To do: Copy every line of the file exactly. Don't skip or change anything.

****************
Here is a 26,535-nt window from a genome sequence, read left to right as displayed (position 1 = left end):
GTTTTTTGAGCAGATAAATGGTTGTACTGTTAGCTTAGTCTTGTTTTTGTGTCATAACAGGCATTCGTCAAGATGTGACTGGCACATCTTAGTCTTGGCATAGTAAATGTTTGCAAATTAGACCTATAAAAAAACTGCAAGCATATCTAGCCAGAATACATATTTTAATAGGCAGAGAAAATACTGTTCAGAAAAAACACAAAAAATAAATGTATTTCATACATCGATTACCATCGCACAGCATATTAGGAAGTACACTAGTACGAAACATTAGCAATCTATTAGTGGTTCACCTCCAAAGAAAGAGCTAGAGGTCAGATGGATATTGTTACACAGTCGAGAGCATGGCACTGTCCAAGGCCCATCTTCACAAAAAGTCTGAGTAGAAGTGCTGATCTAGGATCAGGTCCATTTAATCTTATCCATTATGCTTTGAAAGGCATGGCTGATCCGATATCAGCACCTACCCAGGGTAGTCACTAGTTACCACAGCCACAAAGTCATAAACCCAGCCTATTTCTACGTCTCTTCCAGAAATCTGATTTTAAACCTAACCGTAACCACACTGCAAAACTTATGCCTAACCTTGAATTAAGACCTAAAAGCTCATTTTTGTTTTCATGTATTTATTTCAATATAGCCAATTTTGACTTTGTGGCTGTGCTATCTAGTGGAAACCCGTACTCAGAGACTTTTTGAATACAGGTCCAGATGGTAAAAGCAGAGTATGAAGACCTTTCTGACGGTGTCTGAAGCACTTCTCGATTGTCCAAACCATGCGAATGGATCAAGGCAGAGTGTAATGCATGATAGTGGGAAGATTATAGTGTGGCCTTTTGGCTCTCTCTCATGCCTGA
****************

Here is a 26,535-nt window from a genome sequence, read left to right as displayed (position 1 = left end):
GTTTTTTGAGCAGATAAATGGTTGTACTGTTAGCTTAGTCTTGTTTTTGTGTCATAACAGGCATTCGTCAAGATGTGACTGGCACATCTTAGTCTTGGCATAGTAAATGTTTGCAAATTAGACCTATAAAAAAACTGCAAGCATATCTAGCCAGAATACATATTTTAATAGGCAGAGAAAATACTGTTCAGAAAAAACACAAAAAATAAATGTATTTCATACATCGATTACCATCGCACAGCATATTAGGAAGTACACTAGTACGAAACATTAGCAATCTATTAGTGGTTCACCTCCAAAGAAAGAGCTAGAGGTCAGATGGATATTGTTACACAGTCGAGAGCATGGCACTGTCCAAGGCCCATCTTCACAAAAAGTCTGAGTAGAAGTGCTGATCTAGGATCAGGTCCATTTAATCTTATCCATTATGCTTTGAAAGGCATGGCTGATCCGATATCAGCACCTACCCAGGGTAGTCACTAGTTACCACAGCCACAAAGTCATAAACCCAGCCTATTTCTACGTCTCTTCCAGAAATCTGATTTTAAACCTAACCGTAACCACACTGCAAAACTTATGCCTAACCTTGAATTAAGACCTAAAAGCTCATTTTTGTTTTCATGTATTTATTTCAATATAGCCAATTTTGACTTTGTGGCTGTGCTATCTAGTGGAAACCCGTACTCAGAGACTTTTTGAATACAGGTCCAGATGGTAAAAGCAGAGTATGAAGACCTTTCTGACGGTGTCTGAAGCACTTCTCGATTGTCCAAACCATGCGAATGGATCAAGGCAGAGTGTAATGCATGATAGTGGGAAGATTATAGTGTGGCCTTTTGGCTCTCTCTCATGCCTGA